Akufen: Fabric 17

While not the eagerly-awaited follow-up to Akufen's micro-sampling masterwork My Way, Fabric 17 offers devotees a chance to hear Marc Leclair man the decks for a superb seventy-three minute micro-house set. He features no less than twenty-one artists representing labels like Ghostly, Perlon, Telegraph, Background Records, as well as his own Musique Risquée. Even though the session was recorded in one take using only a mixer and two turntables, you'd hardly know it from the masterful transitions Leclair executes throughout. Tracks bleed into one another, as opposed to one lazily fading out as another fades in. The smooth burbling bounce of Philippe Cam's “ LFO Drive,” for example, includes Matthew Dear's “Dog's Day (Pantytec Remix)” vocal long before Dear's own track formally begins. The sole awkward segue is from The Rip Off Artist's “Little Tiny Eight Inch Jack” into Senor Coconut's “Smoke On The Water,” but that's more attributable to the extreme stylistic contrast between them.

The sensibilities of the participants (who constitute a prototypical MUTEK festival lineup) complement Leclair's own. As such, it's sometimes difficult to know where Akufen ends and a featured artist begins; it's equally possible, for example, that Leclair influenced Pantytone's skittish “Alabaster” as it is the other way around. There's hardly a weak moment and highlights, like Krikor's funky minimal house (“1968 (Ark Remix)”) and Jeff Milligan's sensual grooves (“In My Life”), abound. The Wighnomy Brothers' (Robag Wruhme) “Bobb,” with its sheathed hi-hats, voice samples, and percussive pounds, matches the strengths of the excellent Wuzzelbud “KK,” and with “Ample Slacks,” Crackhaus constructs an incredible collage of micro-sampled scat singing and jazzy horns. Other highlights include S-max's slinky bass lines (“Red Fibreglass”), Ultrakurt's mellow swing (“M'Gell”), and the backwards vocal on Mossa's “Bucolik” that's like some euphoric melismatic chant. Cabanne, Herbert, Soul Center, and, as Horror Inc., Leclair himself also appear but the focus of this excellent mix is less Akufen than it is his multi-talented brethren.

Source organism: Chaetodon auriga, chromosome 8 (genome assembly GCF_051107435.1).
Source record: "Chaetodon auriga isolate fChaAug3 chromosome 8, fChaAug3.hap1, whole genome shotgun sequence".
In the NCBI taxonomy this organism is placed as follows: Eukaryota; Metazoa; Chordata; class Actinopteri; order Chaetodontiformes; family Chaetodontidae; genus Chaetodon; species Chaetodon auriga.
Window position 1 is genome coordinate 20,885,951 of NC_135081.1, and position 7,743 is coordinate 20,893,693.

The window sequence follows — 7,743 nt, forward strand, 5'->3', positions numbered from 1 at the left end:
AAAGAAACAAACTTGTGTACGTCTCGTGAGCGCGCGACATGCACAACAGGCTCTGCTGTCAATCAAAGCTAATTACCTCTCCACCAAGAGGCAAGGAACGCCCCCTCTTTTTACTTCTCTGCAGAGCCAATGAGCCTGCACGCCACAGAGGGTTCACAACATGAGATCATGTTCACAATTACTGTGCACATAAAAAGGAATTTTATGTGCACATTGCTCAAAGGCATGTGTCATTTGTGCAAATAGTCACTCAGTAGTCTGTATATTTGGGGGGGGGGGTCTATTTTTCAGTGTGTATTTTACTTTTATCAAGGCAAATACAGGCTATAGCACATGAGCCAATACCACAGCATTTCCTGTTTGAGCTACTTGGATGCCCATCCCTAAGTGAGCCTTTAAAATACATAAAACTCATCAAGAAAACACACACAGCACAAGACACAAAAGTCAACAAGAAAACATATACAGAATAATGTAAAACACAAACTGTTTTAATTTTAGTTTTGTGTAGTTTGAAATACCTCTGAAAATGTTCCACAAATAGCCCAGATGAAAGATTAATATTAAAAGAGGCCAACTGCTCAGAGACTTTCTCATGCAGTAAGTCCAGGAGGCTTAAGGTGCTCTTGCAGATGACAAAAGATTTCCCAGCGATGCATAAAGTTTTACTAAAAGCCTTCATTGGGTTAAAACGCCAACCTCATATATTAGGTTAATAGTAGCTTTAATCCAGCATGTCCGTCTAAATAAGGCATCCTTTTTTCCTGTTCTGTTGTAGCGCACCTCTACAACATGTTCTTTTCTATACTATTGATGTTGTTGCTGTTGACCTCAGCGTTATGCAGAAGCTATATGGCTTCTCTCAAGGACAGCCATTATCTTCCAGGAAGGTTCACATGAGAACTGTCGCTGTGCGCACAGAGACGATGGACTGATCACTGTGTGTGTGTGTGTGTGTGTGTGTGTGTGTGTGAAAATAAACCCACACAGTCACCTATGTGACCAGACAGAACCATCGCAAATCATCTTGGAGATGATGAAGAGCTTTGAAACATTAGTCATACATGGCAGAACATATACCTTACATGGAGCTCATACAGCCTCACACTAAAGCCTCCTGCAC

October 2004